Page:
Saturday 10 January 2009

The original Serenade to Music

When BBC Television broadcast the 2008 Proms performance of Vaughan Williams’s Serenade to Music they included an introductory programme about the work with a short clip of two of the modern day singers, Sarah Tynan and Ed Lyons, listening to the original 1938 recording. Tynan’s interesting comment was that the original singers sang it rather more dramatically than is generally done today; an interesting point.

Performances of the original 16-singer version Serenade to Musictoday tend to use a team of predominantly young singers. The original performers, all well known oratorio singers, were all mature singers their ages in the range 39 to 54 with the majority falling into the middle of this.

They were regular singers of oratorio; this repertoire being considered to cover Handel’s oratorios (especially Messiah), Bach’s Passions and Mass in B minor, Beethoven’s Missa Solemnis and 9th Symphony, Mendelssohn’s Elijah through numberless lesser English imitators to the works of Elgar.

But an oratorio singer of that period implies something different from today’s singers of a similar repertoire. Handel oratorios were done with larger accompaniments, often with additional instrumentation, so that to be a singer in oratorio implied a voice with a degree of dramatic potential. The principal exception to this was Elsie Suddaby who had by far the lightest voice of the sopranos. What the singer needed to combined was power with flexibility. Speeds in Handel and Bach were slower, but a singer still needed to be able to negotiate the runs albeit at a slower speed.

This, I think, gave rise to a particular style of English singing and English singer. The rather peculiar parochialism of the English music scene meant that few singers had major International careers and many relied upon countless oratorio performances for their bread and butter. The results can be seen in a singer like Walter Widdop who sang Wagner at Covent Garden and abroad, but recorded creditable performances of Bach and Handel, albeit on a larger scale than might be done nowadays.

Oratorio was common to all the singers. But a glance over their other roles reveals some remarkably things. There is quite a prevalence of Wagner. Amongst the women Eva Turner, Lilian Stiles-Allen, Muriel Brunskill, Astra Desmond and Mary Jarred all sang major Wagner roles along with other items from the dramatic soprano or mezzo-soprano repertoire. Even Isobel Baillie, who is reckoned to have a more lyric voice, essayed a single performance of a single act of Tristan.

Amongst the men, Heddle Nash sang David in Die Meistersinger, but that is hardly a heavy role. For the rest, Walter Widdop, Parry Jones, Harold Williams, Roy Henderson and Norman Allin all sang significant Wagner roles.

So think about this, casting Serenade to Music from a group of 40 year old contemporary singers, 10 of whom had significant experience of major Wagner roles including 2 Brunnhildes, a Wotan and a Siegfried. Makes you think doesn’t it, because voices have changed so much that nowadays you’d get more power but less flexibility. And, of course, more wobble.

The 1938 singers do use vibrato, and one of the men has a positively invasive vibrato which is perfectly clear whenever he is singing, even in ensemble. But none of them has the sort of wide amplitude vibrato which is almost a wobble which happens to many dramatic singers. In crude terms we’ve replaced the 1930’s narrow focussed voice with a wide amplitude one.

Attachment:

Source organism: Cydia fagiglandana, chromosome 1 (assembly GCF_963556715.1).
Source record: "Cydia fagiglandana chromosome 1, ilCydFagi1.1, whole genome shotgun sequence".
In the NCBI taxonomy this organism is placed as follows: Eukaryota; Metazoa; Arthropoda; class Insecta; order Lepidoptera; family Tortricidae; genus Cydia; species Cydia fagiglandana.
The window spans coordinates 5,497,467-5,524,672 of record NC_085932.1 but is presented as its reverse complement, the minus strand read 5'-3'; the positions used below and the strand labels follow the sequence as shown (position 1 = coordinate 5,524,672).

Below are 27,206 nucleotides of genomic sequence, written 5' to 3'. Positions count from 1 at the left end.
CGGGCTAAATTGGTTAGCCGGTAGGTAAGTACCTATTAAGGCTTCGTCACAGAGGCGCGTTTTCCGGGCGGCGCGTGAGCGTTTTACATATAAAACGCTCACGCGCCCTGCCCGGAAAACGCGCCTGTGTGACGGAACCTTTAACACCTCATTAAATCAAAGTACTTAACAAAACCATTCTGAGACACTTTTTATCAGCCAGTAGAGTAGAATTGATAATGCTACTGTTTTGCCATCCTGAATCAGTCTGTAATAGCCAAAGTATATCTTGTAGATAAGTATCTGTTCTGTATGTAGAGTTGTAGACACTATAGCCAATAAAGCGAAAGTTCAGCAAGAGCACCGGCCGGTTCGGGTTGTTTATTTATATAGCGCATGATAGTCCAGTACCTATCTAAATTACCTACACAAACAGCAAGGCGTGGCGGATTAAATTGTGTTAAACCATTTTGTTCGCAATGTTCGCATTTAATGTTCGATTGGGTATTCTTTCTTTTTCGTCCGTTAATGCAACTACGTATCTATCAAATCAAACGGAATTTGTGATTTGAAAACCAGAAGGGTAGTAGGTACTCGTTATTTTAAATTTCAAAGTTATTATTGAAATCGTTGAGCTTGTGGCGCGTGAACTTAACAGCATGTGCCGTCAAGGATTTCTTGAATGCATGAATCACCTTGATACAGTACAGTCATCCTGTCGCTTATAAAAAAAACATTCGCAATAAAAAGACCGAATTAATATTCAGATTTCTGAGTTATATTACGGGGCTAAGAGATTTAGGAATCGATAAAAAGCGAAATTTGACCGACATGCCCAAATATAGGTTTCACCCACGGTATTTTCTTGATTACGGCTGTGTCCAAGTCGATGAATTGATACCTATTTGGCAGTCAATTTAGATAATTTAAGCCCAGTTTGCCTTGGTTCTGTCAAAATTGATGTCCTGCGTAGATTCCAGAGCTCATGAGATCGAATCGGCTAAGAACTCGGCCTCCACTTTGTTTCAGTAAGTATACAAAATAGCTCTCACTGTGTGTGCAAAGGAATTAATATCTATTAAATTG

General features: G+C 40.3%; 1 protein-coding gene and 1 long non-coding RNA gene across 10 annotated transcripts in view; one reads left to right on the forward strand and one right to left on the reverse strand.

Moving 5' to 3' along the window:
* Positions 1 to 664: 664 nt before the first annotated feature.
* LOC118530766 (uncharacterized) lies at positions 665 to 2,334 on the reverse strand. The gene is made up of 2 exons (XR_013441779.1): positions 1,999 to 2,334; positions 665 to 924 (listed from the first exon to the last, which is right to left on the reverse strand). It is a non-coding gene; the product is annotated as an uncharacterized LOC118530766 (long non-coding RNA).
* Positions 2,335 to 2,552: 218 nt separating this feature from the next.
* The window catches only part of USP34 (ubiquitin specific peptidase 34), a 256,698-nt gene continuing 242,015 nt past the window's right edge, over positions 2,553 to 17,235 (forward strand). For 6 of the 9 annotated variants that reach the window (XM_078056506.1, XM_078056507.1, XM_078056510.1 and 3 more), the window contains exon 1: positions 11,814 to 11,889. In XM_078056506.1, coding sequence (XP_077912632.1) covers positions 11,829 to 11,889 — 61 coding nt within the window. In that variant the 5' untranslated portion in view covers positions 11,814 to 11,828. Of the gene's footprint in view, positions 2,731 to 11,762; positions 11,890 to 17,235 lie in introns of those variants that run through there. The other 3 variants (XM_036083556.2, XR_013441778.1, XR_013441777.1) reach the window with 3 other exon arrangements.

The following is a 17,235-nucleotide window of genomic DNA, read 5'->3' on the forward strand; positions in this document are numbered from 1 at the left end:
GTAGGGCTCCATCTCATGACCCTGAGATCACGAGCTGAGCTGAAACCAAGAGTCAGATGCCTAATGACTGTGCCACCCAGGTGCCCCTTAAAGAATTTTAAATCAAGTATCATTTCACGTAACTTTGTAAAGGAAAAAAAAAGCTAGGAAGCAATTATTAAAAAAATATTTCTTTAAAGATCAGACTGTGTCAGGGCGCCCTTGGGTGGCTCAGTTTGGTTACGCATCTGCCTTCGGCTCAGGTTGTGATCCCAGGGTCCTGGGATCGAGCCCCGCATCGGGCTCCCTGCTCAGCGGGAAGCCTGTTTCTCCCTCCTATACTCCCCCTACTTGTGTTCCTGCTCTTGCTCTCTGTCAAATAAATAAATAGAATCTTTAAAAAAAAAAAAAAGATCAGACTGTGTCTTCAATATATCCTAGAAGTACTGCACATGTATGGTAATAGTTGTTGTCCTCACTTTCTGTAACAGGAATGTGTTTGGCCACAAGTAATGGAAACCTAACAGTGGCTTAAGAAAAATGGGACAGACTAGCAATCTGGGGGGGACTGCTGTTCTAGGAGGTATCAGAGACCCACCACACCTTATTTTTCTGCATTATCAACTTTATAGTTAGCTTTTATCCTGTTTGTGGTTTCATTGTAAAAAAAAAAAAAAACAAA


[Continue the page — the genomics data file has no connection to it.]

Of course, this is just a crude, broad brush summary. But one which, I think illuminates the changes in voice types which has happened in the UK since the 1st War; the 1938 singers were by and large post 1st War trained.

The original cast of Serenade to Music along with their age at the time of the first performance and a selection of their heavier roles.

Isobel Baillie (43)
Mendelssohn:Elijah, Elgar:Oratorios, Gounod:Faust, Beethoven: 9th Symphony, 1 Act of Tristan with Walter Widdop

Lilian Stiles-Allen (42)
Brunnhilde (and other dramatic sop roles), Verdi:Requiem, Schoenberg:Gurrelieder, Mahler:8th Symphony, Beethoven: 9th Symphony

Elsie Suddaby (45)
Lyric soprano, lightest of the 4

Eva Turner (46)
Turandot, Aida, Santuzza, Freia, Sieglinde, Brunnhilde, Tosca

Muriel Brunskill (39)
Beethoven: 9th Symphony, Beethoven: Missa Solemnis, Elgar:Oratorios, Gounod:Faust, Kundry (Parsifal), Mahler 8th Symphony

Astra Desmond (45)
Elgar Oratorios, Mahler: Das Lied von der Erde, Stravinsky: Oedipus Rex, Delilah, Fricka, Carmen, Ortrud

Mary Jarred (39)
Erda, Fricka, Elgar, Mendelssohn: Elijah, Marget (Wozzeck), Nurse (Frau Ohne Schatten)

Margaret Balfour
Elgar, Beethoven: 9th Symphony

Heddle Nash (44)
David (Meistersinger), Duke (Rigoletto), Ottavio (Don Giovanni), Elgar: Oratorios

Frank Titterton (45)

Walter Widdop (46)
Elgar: Oratorios, Radames, Siegmund, Siegfried, Tristan, Lohengrin

Parry Jones (47)
Mendelssohn: Elijah, Berg: Wozzeck, Schoenberg: Gurrelieder, Busoni: Doctor Faustus, Shostakovich: Lady Macbeth of Mtsensk, Wagner: Tannhauser (title role), Stravinsky: Les Noces


Harold Williams (45)
Wolfram (Tannhauser), Iago (Otello), Canio (Pagliacci)

Roy Henderson (39)
Wagner roles(Donner, Kothner, Herald:Lohengrin), Mendelsohn: Elijah, Stravinsky: Les Noces, Elgar Oratorios

Robert Easton (40)

Norman Allin (54)
Baron Ochs, Gurnemanz (Parsifal), Hagen (Gotterdammerung), Mozart: Nozze de Figaro, Beethoven: Missa Solemnis, Wotan, King Mark, Osmin

1 comment:

  1. Anonymous6:38 pm

    Elsie Suddaby also had a little Wagner experience, as a Rhinemaiden in a side from HMV's 'Potted Ring'. One of the more baffling pieces of casting in that series.


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